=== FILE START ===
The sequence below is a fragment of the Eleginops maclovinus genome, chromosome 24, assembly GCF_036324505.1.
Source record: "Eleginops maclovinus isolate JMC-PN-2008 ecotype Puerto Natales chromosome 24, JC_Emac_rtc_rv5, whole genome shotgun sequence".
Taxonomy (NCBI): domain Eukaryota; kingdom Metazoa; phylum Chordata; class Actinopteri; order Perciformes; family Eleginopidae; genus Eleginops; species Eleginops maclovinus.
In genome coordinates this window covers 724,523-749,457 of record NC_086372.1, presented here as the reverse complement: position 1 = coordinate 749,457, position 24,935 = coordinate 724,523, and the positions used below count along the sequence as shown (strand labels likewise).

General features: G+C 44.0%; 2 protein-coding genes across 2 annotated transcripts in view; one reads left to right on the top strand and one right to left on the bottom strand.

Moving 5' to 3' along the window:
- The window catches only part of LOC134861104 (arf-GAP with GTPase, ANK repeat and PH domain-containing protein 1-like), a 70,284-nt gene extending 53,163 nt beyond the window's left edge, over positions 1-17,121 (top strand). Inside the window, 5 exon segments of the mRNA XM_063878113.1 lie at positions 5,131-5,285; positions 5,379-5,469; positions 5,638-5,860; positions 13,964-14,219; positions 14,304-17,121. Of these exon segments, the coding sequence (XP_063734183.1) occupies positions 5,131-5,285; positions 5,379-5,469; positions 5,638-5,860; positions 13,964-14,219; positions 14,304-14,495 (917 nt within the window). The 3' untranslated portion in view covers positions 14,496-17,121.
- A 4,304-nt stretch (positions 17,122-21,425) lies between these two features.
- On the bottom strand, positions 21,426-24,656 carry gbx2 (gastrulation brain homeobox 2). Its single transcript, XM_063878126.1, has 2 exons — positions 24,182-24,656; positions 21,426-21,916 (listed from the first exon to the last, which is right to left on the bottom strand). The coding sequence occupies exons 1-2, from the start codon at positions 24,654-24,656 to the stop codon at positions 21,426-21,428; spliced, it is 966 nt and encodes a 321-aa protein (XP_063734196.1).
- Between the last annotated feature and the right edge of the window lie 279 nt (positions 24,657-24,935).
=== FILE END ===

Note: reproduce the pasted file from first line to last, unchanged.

The sequence below is a fragment of the Eleginops maclovinus genome, chromosome 24, assembly GCF_036324505.1.
Source record: "Eleginops maclovinus isolate JMC-PN-2008 ecotype Puerto Natales chromosome 24, JC_Emac_rtc_rv5, whole genome shotgun sequence".
Taxonomy (NCBI): domain Eukaryota; kingdom Metazoa; phylum Chordata; class Actinopteri; order Perciformes; family Eleginopidae; genus Eleginops; species Eleginops maclovinus.
In genome coordinates this window covers 724,523-749,457 of record NC_086372.1, presented here as the reverse complement: position 1 = coordinate 749,457, position 24,935 = coordinate 724,523, and the positions used below count along the sequence as shown (strand labels likewise).

General features: G+C 44.0%; 2 protein-coding genes across 2 annotated transcripts in view; one reads left to right on the top strand and one right to left on the bottom strand.

Moving 5' to 3' along the window:
- The window catches only part of LOC134861104 (arf-GAP with GTPase, ANK repeat and PH domain-containing protein 1-like), a 70,284-nt gene extending 53,163 nt beyond the window's left edge, over positions 1-17,121 (top strand). Inside the window, 5 exon segments of the mRNA XM_063878113.1 lie at positions 5,131-5,285; positions 5,379-5,469; positions 5,638-5,860; positions 13,964-14,219; positions 14,304-17,121. Of these exon segments, the coding sequence (XP_063734183.1) occupies positions 5,131-5,285; positions 5,379-5,469; positions 5,638-5,860; positions 13,964-14,219; positions 14,304-14,495 (917 nt within the window). The 3' untranslated portion in view covers positions 14,496-17,121.
- A 4,304-nt stretch (positions 17,122-21,425) lies between these two features.
- On the bottom strand, positions 21,426-24,656 carry gbx2 (gastrulation brain homeobox 2). Its single transcript, XM_063878126.1, has 2 exons — positions 24,182-24,656; positions 21,426-21,916 (listed from the first exon to the last, which is right to left on the bottom strand). The coding sequence occupies exons 1-2, from the start codon at positions 24,654-24,656 to the stop codon at positions 21,426-21,428; spliced, it is 966 nt and encodes a 321-aa protein (XP_063734196.1).
- Between the last annotated feature and the right edge of the window lie 279 nt (positions 24,657-24,935).